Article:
Perez-Vasquez v. Garland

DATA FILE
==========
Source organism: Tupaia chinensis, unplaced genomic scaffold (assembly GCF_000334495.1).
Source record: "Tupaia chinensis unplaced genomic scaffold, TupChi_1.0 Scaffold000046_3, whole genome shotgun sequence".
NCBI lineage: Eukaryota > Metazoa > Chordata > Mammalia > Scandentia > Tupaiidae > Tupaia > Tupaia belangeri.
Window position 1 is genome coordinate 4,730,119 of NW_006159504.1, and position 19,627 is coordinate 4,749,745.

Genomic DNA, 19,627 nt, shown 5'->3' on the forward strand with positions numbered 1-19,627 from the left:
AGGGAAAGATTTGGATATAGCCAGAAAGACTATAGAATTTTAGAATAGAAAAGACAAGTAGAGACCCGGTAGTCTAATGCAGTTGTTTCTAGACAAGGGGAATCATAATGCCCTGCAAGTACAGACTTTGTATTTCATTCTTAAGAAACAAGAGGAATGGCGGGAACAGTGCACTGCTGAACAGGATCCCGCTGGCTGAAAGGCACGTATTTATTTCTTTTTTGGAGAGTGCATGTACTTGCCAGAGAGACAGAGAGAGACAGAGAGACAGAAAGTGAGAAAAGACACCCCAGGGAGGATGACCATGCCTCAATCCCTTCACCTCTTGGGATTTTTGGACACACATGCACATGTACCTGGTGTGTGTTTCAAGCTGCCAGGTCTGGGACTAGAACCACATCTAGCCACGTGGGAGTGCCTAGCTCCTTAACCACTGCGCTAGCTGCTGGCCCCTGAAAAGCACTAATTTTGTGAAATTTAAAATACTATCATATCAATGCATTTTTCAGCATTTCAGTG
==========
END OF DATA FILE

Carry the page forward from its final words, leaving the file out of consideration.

Case: 21-60524 Document: 00516404073 Page: 1 Date Filed: 07/22/2022 United States Court of Appeals for the Fifth Circuit United States Court of Appeals Fifth Circuit FILED July 22, 2022 No. 21-60524 Summary Calendar Lyle W. Cayce Clerk Wilson Perez-Vasquez, Petitioner, versus Merrick Garland, U.S. Attorney General, Respondent. Petition for Review of an Order of the Board of Immigration Appeals Agency No. A088 362 274 Before Higginbotham, Higginson, and Duncan, Circuit Judges. Per Curiam:* Wilson Perez-Vasquez, a native and citizen of Guatemala, petitions for review of the dismissal by the Board of Immigration Appeals (BIA) of his appeal from the immigration judge’s (IJ) denial of his motion to reopen. In 2018, Perez-Vasquez was ordered removed in absentia and moved to reopen * Pursuant to 5th Circuit Rule 47.5, the court has determined that this opinion should not be published and is not precedent except under the limited circumstances set forth in 5th Circuit Rule 47.5.4. Case: 21-60524 Document: 00516404073 Page: 2 Date Filed: 07/22/2022 No. 21-60524 on grounds that exceptional circumstances prevented his appearance at his removal hearing, 8 U.S.C. § 1229a(b)(5)(C)(i). When evaluating a denial of a motion to reopen, we review the BIA’s order but will also evaluate the IJ’s underlying decision to the extent it influenced the BIA’s opinion, as it did here. See Nunez v. Sessions, 882 F.3d 499, 505 (5th Cir. 2018). Otherwise, a denial of a motion to reopen is reviewed under “a highly deferential abuse-of-discretion standard.” Ramos- Portillo v. Barr, 919 F.3d 955, 958 (5th Cir. 2019). Factual findings are reviewed under the substantial evidence test. Chun v. INS, 40 F.3d 76, 78 (5th Cir. 1994). Conclusions of law are reviewed de novo. Zhu v. Gonzales, 493 F.3d 588, 594 (5th Cir. 2007). First, Perez-Vasquez is correct that the BIA erred by failing to address key evidence. See Cabrera v. Sessions, 890 F.3d 153, 162 (5th Cir. 2018). Specifically, the BIA did not consider several factors he raised in his motion to reopen as to whether exceptional circumstances prevented his appearance at his removal hearing, including evidence of: (1) Perez’s multiple attempts to contact both the Portland and El Paso immigration courts; (2) the fact that he filed two change of address forms because the El Paso immigration court sent the notice of hearing to the wrong address after he filed his first one; (3) the fact that his hearing was set in El Paso—where his son was detained—as opposed to Portland despite informing officials that he was going to reside in Oregon; (4) his financial constraints in travelling to El Paso with three-days- notice. See Matter of S-L-H- & L-B-L-, 28 I. & N. Dec. 318, 321 & n.4 (BIA 2021); see also Magdaleno de Morales v. INS, 116 F.3d 145, 148 (5th Cir. 1997) (considering whether alien attempted to contact the immigration court prior to hearing). Additionally, the BIA failed to address evidence of Perez’s regular check-ins with immigration officials and his diligence in filing a motion to reopen, which tend to …

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